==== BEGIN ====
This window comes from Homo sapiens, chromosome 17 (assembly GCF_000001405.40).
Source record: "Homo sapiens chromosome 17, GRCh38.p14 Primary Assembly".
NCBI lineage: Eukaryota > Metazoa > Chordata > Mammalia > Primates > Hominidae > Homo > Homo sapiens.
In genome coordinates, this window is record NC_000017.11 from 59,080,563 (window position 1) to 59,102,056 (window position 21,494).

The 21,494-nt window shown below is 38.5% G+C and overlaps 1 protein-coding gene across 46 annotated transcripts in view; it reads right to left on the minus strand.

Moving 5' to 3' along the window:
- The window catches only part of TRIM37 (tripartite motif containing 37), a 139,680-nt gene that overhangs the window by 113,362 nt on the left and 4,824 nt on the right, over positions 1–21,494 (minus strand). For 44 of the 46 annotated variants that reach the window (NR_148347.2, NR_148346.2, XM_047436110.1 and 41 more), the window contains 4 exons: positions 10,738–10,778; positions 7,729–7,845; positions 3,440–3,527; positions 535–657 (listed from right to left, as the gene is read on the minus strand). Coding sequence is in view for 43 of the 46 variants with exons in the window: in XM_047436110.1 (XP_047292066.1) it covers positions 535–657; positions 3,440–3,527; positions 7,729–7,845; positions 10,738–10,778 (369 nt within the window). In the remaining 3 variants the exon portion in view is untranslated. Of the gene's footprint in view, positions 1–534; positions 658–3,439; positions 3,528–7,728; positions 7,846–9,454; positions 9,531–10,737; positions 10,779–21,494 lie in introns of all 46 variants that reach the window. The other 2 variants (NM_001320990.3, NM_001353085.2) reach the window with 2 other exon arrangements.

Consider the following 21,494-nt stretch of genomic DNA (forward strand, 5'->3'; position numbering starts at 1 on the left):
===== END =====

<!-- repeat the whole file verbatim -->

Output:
This window comes from Homo sapiens, chromosome 17 (assembly GCF_000001405.40).
Source record: "Homo sapiens chromosome 17, GRCh38.p14 Primary Assembly".
NCBI lineage: Eukaryota > Metazoa > Chordata > Mammalia > Primates > Hominidae > Homo > Homo sapiens.
In genome coordinates, this window is record NC_000017.11 from 59,080,563 (window position 1) to 59,102,056 (window position 21,494).

The 21,494-nt window shown below is 38.5% G+C and overlaps 1 protein-coding gene across 46 annotated transcripts in view; it reads right to left on the minus strand.

Moving 5' to 3' along the window:
- The window catches only part of TRIM37 (tripartite motif containing 37), a 139,680-nt gene that overhangs the window by 113,362 nt on the left and 4,824 nt on the right, over positions 1–21,494 (minus strand). For 44 of the 46 annotated variants that reach the window (NR_148347.2, NR_148346.2, XM_047436110.1 and 41 more), the window contains 4 exons: positions 10,738–10,778; positions 7,729–7,845; positions 3,440–3,527; positions 535–657 (listed from right to left, as the gene is read on the minus strand). Coding sequence is in view for 43 of the 46 variants with exons in the window: in XM_047436110.1 (XP_047292066.1) it covers positions 535–657; positions 3,440–3,527; positions 7,729–7,845; positions 10,738–10,778 (369 nt within the window). In the remaining 3 variants the exon portion in view is untranslated. Of the gene's footprint in view, positions 1–534; positions 658–3,439; positions 3,528–7,728; positions 7,846–9,454; positions 9,531–10,737; positions 10,779–21,494 lie in introns of all 46 variants that reach the window. The other 2 variants (NM_001320990.3, NM_001353085.2) reach the window with 2 other exon arrangements.

Consider the following 21,494-nt stretch of genomic DNA (forward strand, 5'->3'; position numbering starts at 1 on the left):